Newswise — Wake Forest University students participating in next week’s “Dining Dilemmas” have a healthy appetite for exploring bioethics and building community.

Each semester, Dining Dilemmas events encourage students to discuss medical ethics in facilitated group discussions over a meal while they engage across class years, academic majors and career interests.

On Tuesday, April 17 from 6-8 p.m., students will gather to discuss “Going Viral: 1918 Flu Pandemic in Winston Salem and Beyond” at Reynolda House Museum of American Art in Winston-Salem, N.C.

Following dinner, students will learn about the 1918 flu, which infected 500 million people worldwide and killed 30-50 million people. History Professor Simone Caron, Law Professor Christine Nero Coughlin and Biology Professor Pat Lord will speak from their various areas of academic expertise. Then, at individual tables, student leaders will guide discussions about access to healthcare then and now; the deadliness of the 1918 flu; recreation of the virus; and the ethics of quarantine.

Between 50 and 75 students are expected to attend the event, which is sponsored by the Center for Bioethics, Health and Society and Department of Biology.

Popular with students pursuing a wide range of majors, and especially those considering careers in healthcare, previous Dining Dilemmas discussion topics have ranged from health insurance and virtual healthcare to patient rights and informed consent. 

A timely topic with a lasting impact

Lord, a virologist and co-creator of Dining Dilemmas, said the 1918 flu pandemic’s centennial makes the topic timely, while Reynolda House offers a historically rich setting. Students will be invited to tour the Reynolds family home, built in 1917, before the event begins.

As Michele Gillespie, Dean of the College and Presidential Endowed Professor of Southern History, wrote in her book “Katharine and R.J. Reynolds: Partners of Fortune in the Making of the New South,” that the so-called “Spanish flu” hit close to home for the Reynolds family. 

“When Katharine’s daughter Nancy became ill, she sent for Jessie Hill, R.J.R.’s nurse in Philadelphia. Miss Hill arrived by train, eager to take on her new position, but fell fatally ill almost immediately, a victim of the flu herself,” Gillespie wrote. Nancy’s oral history indicated that both she and her brother Dick had the flu and later recovered.

“Experts thought the flu was caused by bacteria back then,” Lord said, pointing to just how little was understood about the virus 100 years ago. Ethical implications later arose when scientists reconstructed the 1918 strain and published the results in 2005.

“When you sequence a genome, you’re obligated to put it in GenBank,” Lord said, referring to the NIH database which includes an annotated collection of all publicly available sequences. “The 1918 sequence is now publicly available. Should it be? This is something students will discuss.”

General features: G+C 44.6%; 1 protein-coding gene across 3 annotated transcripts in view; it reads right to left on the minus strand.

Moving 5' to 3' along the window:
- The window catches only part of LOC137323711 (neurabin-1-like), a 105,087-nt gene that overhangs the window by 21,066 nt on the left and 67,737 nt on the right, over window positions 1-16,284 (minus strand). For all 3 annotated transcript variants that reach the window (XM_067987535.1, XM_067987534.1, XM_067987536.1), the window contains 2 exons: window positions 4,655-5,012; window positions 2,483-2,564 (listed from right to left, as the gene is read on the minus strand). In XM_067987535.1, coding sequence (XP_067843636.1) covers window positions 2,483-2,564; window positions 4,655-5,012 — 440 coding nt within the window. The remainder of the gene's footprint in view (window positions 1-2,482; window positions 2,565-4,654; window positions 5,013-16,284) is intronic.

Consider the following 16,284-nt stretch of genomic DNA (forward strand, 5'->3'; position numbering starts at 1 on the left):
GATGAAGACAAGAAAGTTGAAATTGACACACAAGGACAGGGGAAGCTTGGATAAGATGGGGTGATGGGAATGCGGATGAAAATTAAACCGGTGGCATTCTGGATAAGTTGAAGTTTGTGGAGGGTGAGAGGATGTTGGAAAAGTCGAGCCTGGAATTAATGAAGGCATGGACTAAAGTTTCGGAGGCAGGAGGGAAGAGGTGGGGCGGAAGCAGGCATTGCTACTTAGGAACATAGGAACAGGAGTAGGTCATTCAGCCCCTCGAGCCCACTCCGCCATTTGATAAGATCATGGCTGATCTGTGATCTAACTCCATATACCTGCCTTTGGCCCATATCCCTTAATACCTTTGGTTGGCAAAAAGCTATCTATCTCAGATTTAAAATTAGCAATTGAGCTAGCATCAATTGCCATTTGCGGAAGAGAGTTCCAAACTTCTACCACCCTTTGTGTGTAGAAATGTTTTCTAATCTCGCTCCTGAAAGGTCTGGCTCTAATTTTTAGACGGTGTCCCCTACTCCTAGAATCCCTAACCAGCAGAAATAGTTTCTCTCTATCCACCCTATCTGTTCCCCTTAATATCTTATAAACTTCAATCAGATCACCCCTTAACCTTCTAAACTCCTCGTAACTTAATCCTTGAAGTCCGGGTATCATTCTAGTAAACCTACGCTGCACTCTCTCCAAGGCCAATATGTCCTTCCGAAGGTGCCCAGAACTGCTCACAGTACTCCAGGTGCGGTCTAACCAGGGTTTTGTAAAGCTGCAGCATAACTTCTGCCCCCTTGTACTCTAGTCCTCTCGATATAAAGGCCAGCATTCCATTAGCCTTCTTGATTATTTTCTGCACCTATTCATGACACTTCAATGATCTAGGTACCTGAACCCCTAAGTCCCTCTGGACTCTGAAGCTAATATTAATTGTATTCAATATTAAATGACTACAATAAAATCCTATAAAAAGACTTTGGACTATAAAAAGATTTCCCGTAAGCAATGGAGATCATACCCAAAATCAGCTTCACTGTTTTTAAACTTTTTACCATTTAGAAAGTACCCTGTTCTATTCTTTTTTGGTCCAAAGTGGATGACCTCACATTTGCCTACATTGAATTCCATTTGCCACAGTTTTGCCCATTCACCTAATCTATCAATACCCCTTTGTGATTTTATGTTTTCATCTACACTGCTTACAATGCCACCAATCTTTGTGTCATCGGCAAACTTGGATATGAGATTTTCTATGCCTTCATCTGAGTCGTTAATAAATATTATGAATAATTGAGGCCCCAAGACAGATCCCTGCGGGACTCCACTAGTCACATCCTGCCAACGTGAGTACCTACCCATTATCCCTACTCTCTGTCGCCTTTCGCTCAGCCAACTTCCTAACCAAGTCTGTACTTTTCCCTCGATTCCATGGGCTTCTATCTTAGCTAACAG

“The 1918 flu pandemic brings up a lot of ethical questions, such as, ‘How could someone use that against us?’ or ‘Could we use that against other people?’ And with any pandemic, you have to think about other factors, such as access to healthcare, food and water,” said Ali Eakes, a senior religion major. She serves on the Dining Dilemmas steering committee, which helps select topics, organize the program and lead small group discussions.

Engaged liberal arts in action

While Eakes and fellow steering committee member Annika Dirkse both plan to attend medical school this fall, they emphasized that all students are welcome at Dining Dilemmas – not just those on a pre-health track. Eakes was invited by a senior religion major when she was a first-year student.

Dirkse, who has also attended Dining Dilemmas since her freshman year, said the event typically draws a diverse group of students.

“I was really impressed by variety of people who showed up and different perspectives they offered on the particular ethical dilemma we were discussing at that time,” said Dirkse, a senior chemistry major who found Dining Dilemmas to be useful in the medical school application process. “These conversations present a different side of medicine. In healthcare, people are becoming more aware of the humanities side of medicine, including bioethics.”

“There are some medical schools that have an interview format where applicants are interviewed on the spot about an ethical issue. Schools are now concerned about what kind of people are they admitting – not just ‘Can you do science?’ but ‘What kind of person are you?’ It’s part character evaluation,” said Ana Iltis, director of the Center for Bioethics, Health and Society and co-creator of Dining Dilemmas.  

“Talking about medical ethics issues, hearing differing views and being challenged in a safe environment enables students to model these behaviors later on,” said Iltis, a professor of philosophy. “It’s engaged liberal arts at its best.”